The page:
VIRGINIA TECH

Man in Virginia Tech E-Mail Case Ordered Freed

By Allison Klein
Washington Post Staff Writer
Tuesday, July 14, 2009

A Nevada man who sent e-mail threats to two former Virginia Tech students a year after the massacre at the university was ordered to be released from jail yesterday when a federal judge in Roanoke decided he had served enough jail time during the 15 months he was waiting for his case to conclude.

Johnmarlo Balasta Napa, 28, pleaded guilty in April to one count of sending an e-mail threat.

Napa had been held without bond since being arrest in April 2008, when authorities discovered that he sent threatening e-mails on the eve of the massacre anniversary -- the date Seung Hui Cho killed 32 people and himself on the Virginia Tech campus.

U.S. District Judge James C. Turk also sentenced Napa to three years of supervised release, with special conditions, including mental health treatment. At the hearing yesterday, Napa tearfully apologized to the victims, their families, his family and friends for his "sins," prosecutors said.

Investigators say Napa idolized Cho and bought the same weapons Cho used in the shootings. On the anniversary, Napa stayed home to watch the news coverage, laughing at the victims and appearing sympathetic to Cho, authorities said.

The threatening e-mails, sent from seunghuichorevenge@yahoo.com, had included photographs of Cho depicted as a hero, parodies of the victims and a picture of Cho holding paper dolls with photos of the two students and those of the people killed. They also had excerpts of the manifesto Cho sent to a TV network before his shootings.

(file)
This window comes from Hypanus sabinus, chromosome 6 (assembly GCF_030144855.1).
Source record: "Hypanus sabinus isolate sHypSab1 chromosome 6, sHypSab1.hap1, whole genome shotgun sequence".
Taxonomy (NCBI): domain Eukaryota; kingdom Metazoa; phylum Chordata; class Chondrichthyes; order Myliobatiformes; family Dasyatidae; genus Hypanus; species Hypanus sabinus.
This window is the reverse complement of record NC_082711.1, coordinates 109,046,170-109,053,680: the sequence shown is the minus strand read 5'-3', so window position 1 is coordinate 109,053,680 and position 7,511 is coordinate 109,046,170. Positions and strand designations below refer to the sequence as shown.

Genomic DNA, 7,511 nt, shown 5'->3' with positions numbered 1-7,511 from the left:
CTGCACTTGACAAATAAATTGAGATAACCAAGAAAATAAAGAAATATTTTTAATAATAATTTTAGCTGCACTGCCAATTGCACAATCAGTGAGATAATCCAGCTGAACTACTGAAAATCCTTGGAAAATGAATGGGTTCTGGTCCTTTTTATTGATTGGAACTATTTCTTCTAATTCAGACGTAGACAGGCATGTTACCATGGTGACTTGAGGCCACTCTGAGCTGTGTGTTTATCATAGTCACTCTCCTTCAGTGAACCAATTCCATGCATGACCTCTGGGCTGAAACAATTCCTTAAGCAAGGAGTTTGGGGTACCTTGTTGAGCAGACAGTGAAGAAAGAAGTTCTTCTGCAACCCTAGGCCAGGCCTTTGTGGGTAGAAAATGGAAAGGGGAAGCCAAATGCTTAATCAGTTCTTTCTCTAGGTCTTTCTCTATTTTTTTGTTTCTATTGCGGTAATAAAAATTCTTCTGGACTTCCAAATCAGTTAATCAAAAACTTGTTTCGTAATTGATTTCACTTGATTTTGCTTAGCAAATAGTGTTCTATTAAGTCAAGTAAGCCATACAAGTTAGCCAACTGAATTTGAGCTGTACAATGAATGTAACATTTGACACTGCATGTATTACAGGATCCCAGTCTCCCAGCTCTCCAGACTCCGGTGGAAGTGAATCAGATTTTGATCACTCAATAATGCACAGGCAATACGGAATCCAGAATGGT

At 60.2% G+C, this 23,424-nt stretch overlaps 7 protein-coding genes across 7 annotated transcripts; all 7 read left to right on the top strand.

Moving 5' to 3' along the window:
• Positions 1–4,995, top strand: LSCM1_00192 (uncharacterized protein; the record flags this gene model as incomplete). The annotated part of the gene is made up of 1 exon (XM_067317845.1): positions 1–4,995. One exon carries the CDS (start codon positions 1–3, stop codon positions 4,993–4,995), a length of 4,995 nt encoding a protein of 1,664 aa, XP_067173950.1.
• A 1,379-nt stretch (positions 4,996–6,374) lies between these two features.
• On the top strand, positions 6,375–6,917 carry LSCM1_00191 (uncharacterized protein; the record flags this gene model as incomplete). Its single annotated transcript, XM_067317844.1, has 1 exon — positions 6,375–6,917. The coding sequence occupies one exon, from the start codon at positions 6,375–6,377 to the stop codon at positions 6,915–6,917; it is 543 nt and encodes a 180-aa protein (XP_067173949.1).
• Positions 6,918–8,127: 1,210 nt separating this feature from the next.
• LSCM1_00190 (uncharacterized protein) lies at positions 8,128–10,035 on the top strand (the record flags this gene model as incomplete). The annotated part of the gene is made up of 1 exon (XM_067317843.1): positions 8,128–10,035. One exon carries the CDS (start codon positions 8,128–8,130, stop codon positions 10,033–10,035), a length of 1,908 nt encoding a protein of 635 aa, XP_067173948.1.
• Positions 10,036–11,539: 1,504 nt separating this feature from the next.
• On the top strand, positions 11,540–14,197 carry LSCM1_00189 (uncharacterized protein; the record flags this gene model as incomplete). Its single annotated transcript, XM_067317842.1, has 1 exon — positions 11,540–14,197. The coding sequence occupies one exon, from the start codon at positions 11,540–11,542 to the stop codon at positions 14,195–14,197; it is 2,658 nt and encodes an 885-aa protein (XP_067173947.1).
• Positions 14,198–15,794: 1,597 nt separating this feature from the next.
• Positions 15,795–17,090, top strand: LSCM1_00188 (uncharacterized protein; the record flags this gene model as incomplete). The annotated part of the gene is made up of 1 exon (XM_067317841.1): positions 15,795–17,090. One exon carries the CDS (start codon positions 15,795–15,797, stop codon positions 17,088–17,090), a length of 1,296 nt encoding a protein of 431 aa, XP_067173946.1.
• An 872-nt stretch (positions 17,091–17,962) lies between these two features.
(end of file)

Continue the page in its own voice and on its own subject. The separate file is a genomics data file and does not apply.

His public defender, Fay Spence, previously said that Napa did not intend to threaten the women and that he had received a diagnosis of paranoid schizophrenia. Spence said Napa was discharged from the Air Force in 2003 because of the diagnosis.

During his guilty plea, Napa told the judge that he sent the e-mails because he "had concerns about violence in school shootings." He said he tried to alert authorities about parodies of the massacre on the Internet.

The two women who received Napa's e-mails used to attend Virginia Tech and were stalked by Cho before the shootings, authorities said. They had reported Cho to a resident adviser after Cho sent them unwanted e-mails and repeatedly called one of them.


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